An ex-footballer in the UK has helped dozens of homeless back on their feet after turning 46 luxury glamping pods into individual shelters.
Ex-Man United star Lou Macari, 71, started the project at the beginning of the first national lockdown in March last year, after the pandemic forced him to close his previous shelter in Stoke-on-Trent.
The Scottish-born footballer had been wanting to expand for a while after launching the Lou Macari Foundation four years ago and had the ingenious idea after stumbling across a glamping site.
Now, the foundation has 46 of these 15-foot-by-7.5-foot pods, which each have a bed, table and chairs, and flat screen TV—so the residents can eat their dinner or support their football team without causing a ruckus.
“I was just driving around and I stumbled across this field full of these pods and it got me thinking, ‘would they fit in a warehouse,’” Lou said.
The former footballer went on the internet to look into it seriously, and it turned out to be a perfect solution.
“I got 46 flat screen TVs through the League Managers Association which I’m a member of, because I knew one of their sponsors was LG,” Lou adds.
“That has been a massive thing, it’s a source of education for them, they’re now up to date on current affairs and it means they can all support and watch their own football teams on a Saturday without a brawl breaking out.”
The heated pods also have access to shower facilities at the warehouse on Regents Road, and some residents have taken the opportunity to decorate their pods and even become house proud.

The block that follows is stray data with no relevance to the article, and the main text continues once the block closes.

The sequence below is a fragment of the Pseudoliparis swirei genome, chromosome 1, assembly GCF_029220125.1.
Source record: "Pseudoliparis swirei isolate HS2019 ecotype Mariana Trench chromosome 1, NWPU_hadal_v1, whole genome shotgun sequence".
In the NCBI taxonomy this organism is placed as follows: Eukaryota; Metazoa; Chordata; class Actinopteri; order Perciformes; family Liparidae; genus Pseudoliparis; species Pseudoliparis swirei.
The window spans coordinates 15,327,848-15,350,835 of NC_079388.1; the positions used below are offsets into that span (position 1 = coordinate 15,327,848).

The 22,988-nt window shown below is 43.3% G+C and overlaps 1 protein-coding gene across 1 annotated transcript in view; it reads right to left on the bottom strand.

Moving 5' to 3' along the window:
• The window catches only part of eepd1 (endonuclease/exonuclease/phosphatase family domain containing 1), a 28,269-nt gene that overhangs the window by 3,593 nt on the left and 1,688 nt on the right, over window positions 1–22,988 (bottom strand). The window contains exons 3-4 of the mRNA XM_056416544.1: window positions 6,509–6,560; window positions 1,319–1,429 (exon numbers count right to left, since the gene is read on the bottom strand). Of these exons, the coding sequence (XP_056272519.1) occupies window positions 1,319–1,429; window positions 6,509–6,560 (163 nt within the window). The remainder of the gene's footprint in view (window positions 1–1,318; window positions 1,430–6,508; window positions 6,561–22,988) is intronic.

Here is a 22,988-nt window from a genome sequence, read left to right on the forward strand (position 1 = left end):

“Each pod has its own number, too, which has been a huge help for them with universal credit and job applications,” said the former midfielder.
“But it’s really symbolic too, I didn’t even realize how important it would be to them, but it’s given them a huge sense of pride and some of them have decorated and really made the effort to keep their space clean.”
With the help of the Lou Macari Foundation, former engineer Martin Bagnall, 31, has managed to secure a job with RKW kitchen appliances and may even be able to move out from his pod into his own place after securing a promotion.
“Having the pod has been a massive help, the fact is that people don’t want to employ someone who is homeless, so having a fixed address when you’re doing applications is so important,” Martin, from Cobridge, Stoke-on-Trent, said.
“I was an engineer and a welder for five years before I became homeless, I never thought it would happen to me.”
Martin lived on the streets or sofa surfing for six months before he found shelter with the foundation, where he’s stayed for the eight months.
He says he’s grateful.
“I’m going in for training with a view to promoting me to a higher role and if I get it I’ll finally be able to get my own place,” Martin adds.
“It’s quite emotional knowing I could be in that position in a matter of weeks.”
Epoch Times staff contributed to this report.